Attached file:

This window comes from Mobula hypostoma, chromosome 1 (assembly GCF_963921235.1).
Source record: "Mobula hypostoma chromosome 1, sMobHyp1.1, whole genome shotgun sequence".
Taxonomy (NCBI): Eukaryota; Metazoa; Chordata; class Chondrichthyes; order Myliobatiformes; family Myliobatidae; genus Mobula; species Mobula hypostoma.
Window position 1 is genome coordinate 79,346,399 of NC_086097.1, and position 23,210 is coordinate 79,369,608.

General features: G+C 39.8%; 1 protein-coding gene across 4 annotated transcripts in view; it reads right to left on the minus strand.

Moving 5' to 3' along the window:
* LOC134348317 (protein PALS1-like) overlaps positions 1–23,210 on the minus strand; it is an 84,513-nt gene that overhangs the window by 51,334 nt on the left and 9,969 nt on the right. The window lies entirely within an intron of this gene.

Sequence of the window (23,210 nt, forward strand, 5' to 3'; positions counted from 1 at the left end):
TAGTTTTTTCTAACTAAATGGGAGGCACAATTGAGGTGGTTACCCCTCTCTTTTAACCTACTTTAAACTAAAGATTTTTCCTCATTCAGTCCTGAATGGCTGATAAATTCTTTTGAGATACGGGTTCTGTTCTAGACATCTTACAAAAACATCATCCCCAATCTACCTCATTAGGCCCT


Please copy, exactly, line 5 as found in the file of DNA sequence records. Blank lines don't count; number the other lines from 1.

General features: G+C 39.8%; 1 protein-coding gene across 4 annotated transcripts in view; it reads right to left on the minus strand.